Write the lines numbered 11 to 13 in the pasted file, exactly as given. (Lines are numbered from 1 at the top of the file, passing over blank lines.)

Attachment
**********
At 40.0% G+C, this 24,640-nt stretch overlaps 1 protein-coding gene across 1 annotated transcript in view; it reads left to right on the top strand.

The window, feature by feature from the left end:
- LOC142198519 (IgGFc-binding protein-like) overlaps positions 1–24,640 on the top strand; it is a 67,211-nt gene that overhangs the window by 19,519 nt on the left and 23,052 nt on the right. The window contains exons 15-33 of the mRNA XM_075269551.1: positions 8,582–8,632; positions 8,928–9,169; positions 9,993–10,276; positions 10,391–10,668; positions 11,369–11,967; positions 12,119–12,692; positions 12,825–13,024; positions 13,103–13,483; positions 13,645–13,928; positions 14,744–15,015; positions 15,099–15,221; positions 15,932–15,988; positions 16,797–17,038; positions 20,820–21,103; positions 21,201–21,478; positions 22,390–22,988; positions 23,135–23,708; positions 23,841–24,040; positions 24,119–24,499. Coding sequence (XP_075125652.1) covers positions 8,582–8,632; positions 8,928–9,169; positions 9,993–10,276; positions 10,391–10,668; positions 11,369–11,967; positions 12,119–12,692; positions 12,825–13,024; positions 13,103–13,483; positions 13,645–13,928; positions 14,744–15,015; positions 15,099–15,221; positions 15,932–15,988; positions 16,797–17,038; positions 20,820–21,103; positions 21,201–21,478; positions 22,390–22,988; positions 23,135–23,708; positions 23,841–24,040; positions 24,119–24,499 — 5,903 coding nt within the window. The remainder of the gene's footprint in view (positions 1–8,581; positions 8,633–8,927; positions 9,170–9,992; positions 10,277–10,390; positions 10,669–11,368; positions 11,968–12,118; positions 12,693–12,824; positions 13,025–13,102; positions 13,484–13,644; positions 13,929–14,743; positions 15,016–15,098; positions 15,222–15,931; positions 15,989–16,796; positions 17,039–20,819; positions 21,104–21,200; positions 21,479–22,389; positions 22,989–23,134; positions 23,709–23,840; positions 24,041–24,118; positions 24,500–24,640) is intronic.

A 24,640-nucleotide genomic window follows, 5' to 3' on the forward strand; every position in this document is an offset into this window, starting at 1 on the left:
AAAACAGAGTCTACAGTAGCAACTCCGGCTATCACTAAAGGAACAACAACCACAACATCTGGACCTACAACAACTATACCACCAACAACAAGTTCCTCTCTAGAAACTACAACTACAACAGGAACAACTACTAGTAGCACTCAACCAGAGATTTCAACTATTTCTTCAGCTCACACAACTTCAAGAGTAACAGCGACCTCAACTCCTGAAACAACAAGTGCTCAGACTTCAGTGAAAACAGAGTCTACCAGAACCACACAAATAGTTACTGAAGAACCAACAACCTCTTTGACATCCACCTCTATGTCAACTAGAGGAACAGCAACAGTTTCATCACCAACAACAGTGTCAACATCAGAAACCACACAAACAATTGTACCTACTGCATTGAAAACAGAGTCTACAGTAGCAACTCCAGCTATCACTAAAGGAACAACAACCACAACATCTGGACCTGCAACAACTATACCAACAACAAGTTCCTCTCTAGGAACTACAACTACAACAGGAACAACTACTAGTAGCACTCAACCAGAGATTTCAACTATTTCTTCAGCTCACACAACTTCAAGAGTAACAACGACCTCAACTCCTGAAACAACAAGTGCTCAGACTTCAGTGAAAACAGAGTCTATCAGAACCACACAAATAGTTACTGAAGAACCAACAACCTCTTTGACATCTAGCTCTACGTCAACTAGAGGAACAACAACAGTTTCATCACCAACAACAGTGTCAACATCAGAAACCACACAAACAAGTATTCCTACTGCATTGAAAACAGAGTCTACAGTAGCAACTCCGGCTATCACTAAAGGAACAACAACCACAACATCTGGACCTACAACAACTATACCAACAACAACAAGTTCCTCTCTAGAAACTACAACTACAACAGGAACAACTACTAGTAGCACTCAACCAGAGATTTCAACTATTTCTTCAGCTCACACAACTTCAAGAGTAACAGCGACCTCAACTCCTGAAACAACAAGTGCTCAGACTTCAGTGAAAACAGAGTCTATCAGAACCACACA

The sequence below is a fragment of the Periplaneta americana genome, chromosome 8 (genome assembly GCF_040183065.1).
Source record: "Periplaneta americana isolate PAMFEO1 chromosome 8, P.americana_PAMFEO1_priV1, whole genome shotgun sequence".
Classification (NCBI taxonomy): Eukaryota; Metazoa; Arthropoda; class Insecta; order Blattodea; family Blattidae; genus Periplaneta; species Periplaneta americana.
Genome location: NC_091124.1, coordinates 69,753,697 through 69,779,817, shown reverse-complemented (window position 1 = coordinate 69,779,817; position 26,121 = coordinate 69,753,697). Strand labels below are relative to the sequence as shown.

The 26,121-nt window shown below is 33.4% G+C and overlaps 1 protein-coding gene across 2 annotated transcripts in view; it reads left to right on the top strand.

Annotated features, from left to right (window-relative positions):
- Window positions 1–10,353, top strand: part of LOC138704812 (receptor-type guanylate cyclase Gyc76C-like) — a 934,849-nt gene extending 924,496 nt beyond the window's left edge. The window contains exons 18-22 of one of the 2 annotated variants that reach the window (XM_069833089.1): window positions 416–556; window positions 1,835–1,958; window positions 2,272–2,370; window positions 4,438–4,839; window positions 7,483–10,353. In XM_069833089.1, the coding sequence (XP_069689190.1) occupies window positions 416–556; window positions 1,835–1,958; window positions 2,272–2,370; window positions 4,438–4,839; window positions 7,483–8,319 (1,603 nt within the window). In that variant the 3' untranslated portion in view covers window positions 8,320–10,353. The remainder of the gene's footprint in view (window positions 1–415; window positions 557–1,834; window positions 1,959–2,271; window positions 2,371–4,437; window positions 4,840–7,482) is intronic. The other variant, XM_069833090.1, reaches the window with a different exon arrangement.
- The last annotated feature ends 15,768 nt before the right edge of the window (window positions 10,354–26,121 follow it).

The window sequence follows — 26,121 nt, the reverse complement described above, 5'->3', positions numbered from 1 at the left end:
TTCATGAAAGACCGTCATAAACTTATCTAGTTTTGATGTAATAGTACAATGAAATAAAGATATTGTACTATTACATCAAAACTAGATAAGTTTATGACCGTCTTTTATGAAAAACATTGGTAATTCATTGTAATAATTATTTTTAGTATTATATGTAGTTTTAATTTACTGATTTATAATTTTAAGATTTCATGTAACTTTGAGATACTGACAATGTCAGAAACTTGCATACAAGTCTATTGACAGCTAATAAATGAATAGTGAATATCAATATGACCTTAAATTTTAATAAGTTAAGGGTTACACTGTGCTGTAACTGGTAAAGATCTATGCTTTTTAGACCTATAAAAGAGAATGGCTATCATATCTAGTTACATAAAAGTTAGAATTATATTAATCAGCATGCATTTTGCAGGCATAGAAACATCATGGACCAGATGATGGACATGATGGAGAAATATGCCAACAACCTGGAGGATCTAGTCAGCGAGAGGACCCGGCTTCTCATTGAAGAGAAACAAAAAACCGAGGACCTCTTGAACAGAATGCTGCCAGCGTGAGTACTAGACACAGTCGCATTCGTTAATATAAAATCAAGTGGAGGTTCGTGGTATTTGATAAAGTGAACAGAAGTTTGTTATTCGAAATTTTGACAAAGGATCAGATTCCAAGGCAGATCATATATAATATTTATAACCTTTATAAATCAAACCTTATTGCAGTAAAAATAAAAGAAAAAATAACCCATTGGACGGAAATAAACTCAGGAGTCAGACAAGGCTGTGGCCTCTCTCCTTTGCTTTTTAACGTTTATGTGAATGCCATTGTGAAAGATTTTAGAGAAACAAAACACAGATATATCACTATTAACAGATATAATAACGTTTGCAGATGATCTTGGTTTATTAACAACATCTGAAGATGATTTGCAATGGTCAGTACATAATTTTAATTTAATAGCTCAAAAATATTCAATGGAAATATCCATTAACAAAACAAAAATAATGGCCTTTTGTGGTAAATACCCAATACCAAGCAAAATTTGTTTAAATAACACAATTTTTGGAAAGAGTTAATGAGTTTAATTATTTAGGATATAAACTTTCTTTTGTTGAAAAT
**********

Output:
Annotated features, from left to right (window-relative positions):
- Window positions 1–10,353, top strand: part of LOC138704812 (receptor-type guanylate cyclase Gyc76C-like) — a 934,849-nt gene extending 924,496 nt beyond the window's left edge. The window contains exons 18-22 of one of the 2 annotated variants that reach the window (XM_069833089.1): window positions 416–556; window positions 1,835–1,958; window positions 2,272–2,370; window positions 4,438–4,839; window positions 7,483–10,353. In XM_069833089.1, the coding sequence (XP_069689190.1) occupies window positions 416–556; window positions 1,835–1,958; window positions 2,272–2,370; window positions 4,438–4,839; window positions 7,483–8,319 (1,603 nt within the window). In that variant the 3' untranslated portion in view covers window positions 8,320–10,353. The remainder of the gene's footprint in view (window positions 1–415; window positions 557–1,834; window positions 1,959–2,271; window positions 2,371–4,437; window positions 4,840–7,482) is intronic. The other variant, XM_069833090.1, reaches the window with a different exon arrangement.
- The last annotated feature ends 15,768 nt before the right edge of the window (window positions 10,354–26,121 follow it).